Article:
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Practice What You Teach 

UCSF students wish the medical school would tend to their health

Wednesday, Oct 8 1997
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When she developed a vexing rash over most of her body, Liz Haswell figured at least she was in the right place. A graduate biochemistry student at the University of California, San Francisco, Haswell reasoned that surely -- with the resources of one of the nation's most highly regarded medical schools literally at her doorstep -- she'd be able to get some medical attention.

No such luck.
"I was completely covered with hives. Everywhere," Haswell says. But the student health clinic couldn't fit her in, and the only dermatologist available to see students was booked well into the next month. Haswell didn't feel like scratching for weeks while waiting to see a doctor. "I ended up not seeing anybody and just tried to self-medicate," she says.

The rash passed. Haswell's disdain for the health care UCSF offers its students has not. The 26-year-old Ph.D. student is not alone in her opinion.

It is appalling, several students say, that a prestigious medical facility like UCSF -- its campus chock-full of doctors, researchers, and cutting-edge medical technology -- offers only bare-bones medical care for its own students.

The much-trumpeted merger of UCSF's and Stanford's hospitals into a medical monolith, the students say, holds little promise that their own health needs will be met any better.

"It is a complete, total irony that at this premier medical facility, students don't get an opportunity to receive some of that care," says Renee Williard, a former UCSF student. During four of the six years she spent at UCSF before earning a Ph.D. in pharmaceutical chemistry in 1995, Williard served on a committee set up to consider the health needs of UCSF students. While health care improved somewhat during that time, she says, it still lags behind what might be expected. "By and large it's hit or miss," she says. "Some of it is excellent, but there are gaps in the coverage."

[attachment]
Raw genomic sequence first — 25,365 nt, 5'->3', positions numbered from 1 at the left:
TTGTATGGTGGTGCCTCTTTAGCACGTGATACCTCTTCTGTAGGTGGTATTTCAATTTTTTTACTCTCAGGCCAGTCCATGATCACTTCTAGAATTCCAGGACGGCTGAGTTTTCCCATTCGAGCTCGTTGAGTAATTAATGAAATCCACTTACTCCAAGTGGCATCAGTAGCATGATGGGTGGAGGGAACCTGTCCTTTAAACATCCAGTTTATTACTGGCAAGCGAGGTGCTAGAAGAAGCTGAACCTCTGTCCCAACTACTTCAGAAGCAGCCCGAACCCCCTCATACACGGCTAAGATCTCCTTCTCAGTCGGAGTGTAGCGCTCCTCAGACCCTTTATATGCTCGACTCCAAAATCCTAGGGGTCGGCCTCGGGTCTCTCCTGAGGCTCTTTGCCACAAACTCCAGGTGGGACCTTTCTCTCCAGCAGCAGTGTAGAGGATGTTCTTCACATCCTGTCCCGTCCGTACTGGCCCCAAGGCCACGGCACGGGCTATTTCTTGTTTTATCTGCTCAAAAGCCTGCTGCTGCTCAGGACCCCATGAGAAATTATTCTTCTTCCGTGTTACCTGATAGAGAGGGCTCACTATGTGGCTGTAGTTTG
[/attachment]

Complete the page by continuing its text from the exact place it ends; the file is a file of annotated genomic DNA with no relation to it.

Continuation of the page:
Big gaps, students say. The health care plan available to UCSF's students offers no vision or dental coverage. Students who want to see specialists -- like gynecologists or orthopedic surgeons -- must run through a bureaucratic maze hoping to get appointments, they say.

Even getting an X-ray, a seemingly simple undertaking at a medical school that owns countless X-ray machines, is not easy. Students who aren't in desperate straits have to catch shuttle buses to have X-rays taken at Mount Zion hospital some two miles away.

"If you're in dire emergency they'll give you one on-site. If you're just in a lot of pain they send you to Mount Zion," one student says.

The student health plan covers only $500 of prescriptions each year, which doesn't go far for students with chronic conditions who need regular medication. And some other basic health problems -- allergies, for instance -- are not covered at all.

Those gripes might sound familiar to anyone who has ever complained about his or her own HMO or health insurance plan. But the UCSF students contend their problems are particularly inexplicable, because most of them are studying medicine or some health-related science smack in the middle of a veritable brain trust of medical know-how.

Most of the shortfalls could easily be fixed, they say, if the school's administrators would simply take notice.

"It could all change if the administration felt this was a priority issue, and to date I don't think the administration has thought it was a priority," Williard says.

Cliff Atkinson, the UCSF associate vice chancellor responsible for student health, did not respond to SF Weekly's request for an interview.

But Dr. Henry Kahn, who took over as interim director of student health services six months ago, says the school is progressively doing better by its students. "From what I've seen, I believe the students get excellent care here," Kahn says.

Problems do crop up, Kahn says, and, not surprisingly, money is usually at the root.

Each year, students are required to pay $355 in fees to support the school's student health services, and another $369 to buy private insurance to supplement their coverage. That money is dear to the school's future doctors and graduate students, many of whom live on annual stipends of $15,000 to $17,000 a year.